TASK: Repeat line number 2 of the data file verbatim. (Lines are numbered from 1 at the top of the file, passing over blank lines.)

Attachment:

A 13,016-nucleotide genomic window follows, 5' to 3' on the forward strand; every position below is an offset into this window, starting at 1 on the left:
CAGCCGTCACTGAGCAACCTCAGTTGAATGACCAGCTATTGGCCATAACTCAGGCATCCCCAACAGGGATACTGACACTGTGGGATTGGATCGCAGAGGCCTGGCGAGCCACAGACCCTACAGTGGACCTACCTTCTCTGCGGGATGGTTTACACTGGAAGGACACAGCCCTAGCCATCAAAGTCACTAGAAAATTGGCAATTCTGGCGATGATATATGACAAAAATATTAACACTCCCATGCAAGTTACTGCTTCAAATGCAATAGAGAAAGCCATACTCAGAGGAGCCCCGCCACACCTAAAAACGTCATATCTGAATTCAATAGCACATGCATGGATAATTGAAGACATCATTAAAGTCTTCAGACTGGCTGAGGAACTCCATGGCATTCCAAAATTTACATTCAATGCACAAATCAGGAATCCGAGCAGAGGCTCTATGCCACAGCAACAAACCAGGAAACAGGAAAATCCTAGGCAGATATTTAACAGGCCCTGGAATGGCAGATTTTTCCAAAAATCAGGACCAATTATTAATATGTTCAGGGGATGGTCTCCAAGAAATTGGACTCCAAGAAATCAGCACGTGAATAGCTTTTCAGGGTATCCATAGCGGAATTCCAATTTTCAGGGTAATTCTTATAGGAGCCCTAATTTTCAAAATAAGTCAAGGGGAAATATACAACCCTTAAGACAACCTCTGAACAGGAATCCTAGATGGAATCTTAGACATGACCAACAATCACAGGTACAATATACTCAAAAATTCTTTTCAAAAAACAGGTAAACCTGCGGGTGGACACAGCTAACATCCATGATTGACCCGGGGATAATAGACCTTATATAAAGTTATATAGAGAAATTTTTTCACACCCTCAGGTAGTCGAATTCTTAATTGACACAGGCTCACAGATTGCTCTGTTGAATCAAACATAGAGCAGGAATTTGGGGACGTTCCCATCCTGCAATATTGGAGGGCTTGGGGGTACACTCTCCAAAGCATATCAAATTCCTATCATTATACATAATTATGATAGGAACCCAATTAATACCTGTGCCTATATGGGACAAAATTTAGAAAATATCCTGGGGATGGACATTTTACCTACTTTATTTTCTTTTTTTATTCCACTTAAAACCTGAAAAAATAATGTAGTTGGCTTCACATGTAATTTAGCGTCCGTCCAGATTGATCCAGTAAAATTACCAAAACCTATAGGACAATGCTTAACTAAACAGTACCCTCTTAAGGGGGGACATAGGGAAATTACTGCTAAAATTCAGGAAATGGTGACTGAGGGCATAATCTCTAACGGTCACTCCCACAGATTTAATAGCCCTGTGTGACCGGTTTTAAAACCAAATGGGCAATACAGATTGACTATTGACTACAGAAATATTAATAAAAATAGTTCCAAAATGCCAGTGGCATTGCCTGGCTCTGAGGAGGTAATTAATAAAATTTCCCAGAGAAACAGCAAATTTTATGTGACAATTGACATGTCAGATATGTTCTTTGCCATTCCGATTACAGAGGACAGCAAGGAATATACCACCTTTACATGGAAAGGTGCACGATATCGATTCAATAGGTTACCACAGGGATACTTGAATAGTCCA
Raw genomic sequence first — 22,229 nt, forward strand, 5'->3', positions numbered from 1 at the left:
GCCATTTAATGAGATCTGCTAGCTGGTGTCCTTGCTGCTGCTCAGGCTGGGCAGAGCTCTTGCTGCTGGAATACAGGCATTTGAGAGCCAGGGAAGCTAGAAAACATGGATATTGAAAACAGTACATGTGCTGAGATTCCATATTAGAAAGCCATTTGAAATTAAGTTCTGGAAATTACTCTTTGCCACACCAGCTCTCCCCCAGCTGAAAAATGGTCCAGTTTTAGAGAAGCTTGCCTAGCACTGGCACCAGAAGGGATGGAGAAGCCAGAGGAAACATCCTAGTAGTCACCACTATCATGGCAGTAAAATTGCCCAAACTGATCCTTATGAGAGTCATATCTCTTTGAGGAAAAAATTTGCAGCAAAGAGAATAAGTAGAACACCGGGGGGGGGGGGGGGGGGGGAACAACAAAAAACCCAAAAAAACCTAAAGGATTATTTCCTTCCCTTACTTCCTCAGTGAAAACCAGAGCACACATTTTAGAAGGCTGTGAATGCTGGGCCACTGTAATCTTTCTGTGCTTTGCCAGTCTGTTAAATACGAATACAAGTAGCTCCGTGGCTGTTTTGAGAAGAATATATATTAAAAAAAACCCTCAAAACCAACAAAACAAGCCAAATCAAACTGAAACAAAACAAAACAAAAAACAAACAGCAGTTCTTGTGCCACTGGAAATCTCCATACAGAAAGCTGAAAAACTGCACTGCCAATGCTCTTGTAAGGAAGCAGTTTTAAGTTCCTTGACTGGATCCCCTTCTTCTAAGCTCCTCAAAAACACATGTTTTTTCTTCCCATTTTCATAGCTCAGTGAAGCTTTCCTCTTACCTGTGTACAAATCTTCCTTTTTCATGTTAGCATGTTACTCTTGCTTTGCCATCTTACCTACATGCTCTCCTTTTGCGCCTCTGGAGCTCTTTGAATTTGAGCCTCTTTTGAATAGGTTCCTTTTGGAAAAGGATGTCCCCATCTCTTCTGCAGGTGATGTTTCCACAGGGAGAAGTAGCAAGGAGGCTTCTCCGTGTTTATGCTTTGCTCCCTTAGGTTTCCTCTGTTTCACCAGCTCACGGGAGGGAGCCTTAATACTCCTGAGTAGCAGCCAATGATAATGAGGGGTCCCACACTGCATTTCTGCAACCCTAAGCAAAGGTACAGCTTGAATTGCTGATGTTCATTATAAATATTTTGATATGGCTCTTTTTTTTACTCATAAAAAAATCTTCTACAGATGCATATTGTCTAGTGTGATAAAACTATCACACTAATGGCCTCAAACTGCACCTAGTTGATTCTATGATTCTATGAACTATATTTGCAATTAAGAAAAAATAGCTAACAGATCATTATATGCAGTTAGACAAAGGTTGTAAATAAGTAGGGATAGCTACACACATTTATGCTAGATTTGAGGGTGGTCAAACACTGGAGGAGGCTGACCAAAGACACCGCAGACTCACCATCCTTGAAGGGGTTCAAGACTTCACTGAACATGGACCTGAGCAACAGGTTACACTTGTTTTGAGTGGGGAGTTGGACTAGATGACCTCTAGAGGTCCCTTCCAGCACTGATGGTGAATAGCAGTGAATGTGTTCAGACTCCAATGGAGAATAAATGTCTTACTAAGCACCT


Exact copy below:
CAGCCGTCACTGAGCAACCTCAGTTGAATGACCAGCTATTGGCCATAACTCAGGCATCCCCAACAGGGATACTGACACTGTGGGATTGGATCGCAGAGGCCTGGCGAGCCACAGACCCTACAGTGGACCTACCTTCTCTGCGGGATGGTTTACACTGGAAGGACACAGCCCTAGCCATCAAAGTCACTAGAAAATTGGCAATTCTGGCGATGATATATGACAAAAATATTAACACTCCCATGCAAGTTACTGCTTCAAATGCAATAGAGAAAGCCATACTCAGAGGAGCCCCGCCACACCTAAAAACGTCATATCTGAATTCAATAGCACATGCATGGATAATTGAAGACATCATTAAAGTCTTCAGACTGGCTGAGGAACTCCATGGCATTCCAAAATTTACATTCAATGCACAAATCAGGAATCCGAGCAGAGGCTCTATGCCACAGCAACAAACCAGGAAACAGGAAAATCCTAGGCAGATATTTAACAGGCCCTGGAATGGCAGATTTTTCCAAAAATCAGGACCAATTATTAATATGTTCAGGGGATGGTCTCCAAGAAATTGGACTCCAAGAAATCAGCACGTGAATAGCTTTTCAGGGTATCCATAGCGGAATTCCAATTTTCAGGGTAATTCTTATAGGAGCCCTAATTTTCAAAATAAGTCAAGGGGAAATATACAACCCTTAAGACAACCTCTGAACAGGAATCCTAGATGGAATCTTAGACATGACCAACAATCACAGGTACAATATACTCAAAAATTCTTTTCAAAAAACAGGTAAACCTGCGGGTGGACACAGCTAACATCCATGATTGACCCGGGGATAATAGACCTTATATAAAGTTATATAGAGAAATTTTTTCACACCCTCAGGTAGTCGAATTCTTAATTGACACAGGCTCACAGATTGCTCTGTTGAATCAAACATAGAGCAGGAATTTGGGGACGTTCCCATCCTGCAATATTGGAGGGCTTGGGGGTACACTCTCCAAAGCATATCAAATTCCTATCATTATACATAATTATGATAGGAACCCAATTAATACCTGTGCCTATATGGGACAAAATTTAGAAAATATCCTGGGGATGGACATTTTACCTACTTTATTTTCTTTTTTTATTCCACTTAAAACCTGAAAAAATAATGTAGTTGGCTTCACATGTAATTTAGCGTCCGTCCAGATTGATCCAGTAAAATTACCAAAACCTATAGGACAATGCTTAACTAAACAGTACCCTCTTAAGGGGGGACATAGGGAAATTACTGCTAAAATTCAGGAAATGGTGACTGAGGGCATAATCTCTAACGGTCACTCCCACAGATTTAATAGCCCTGTGTGACCGGTTTTAAAACCAAATGGGCAATACAGATTGACTATTGACTACAGAAATATTAATAAAAATAGTTCCAAAATGCCAGTGGCATTGCCTGGCTCTGAGGAGGTAATTAATAAAATTTCCCAGAGAAACAGCAAATTTTATGTGACAATTGACATGTCAGATATGTTCTTTGCCATTCCGATTACAGAGGACAGCAAGGAATATACCACCTTTACATGGAAAGGTGCACGATATCGATTCAATAGGTTACCACAGGGATACTTGAATAGTCCA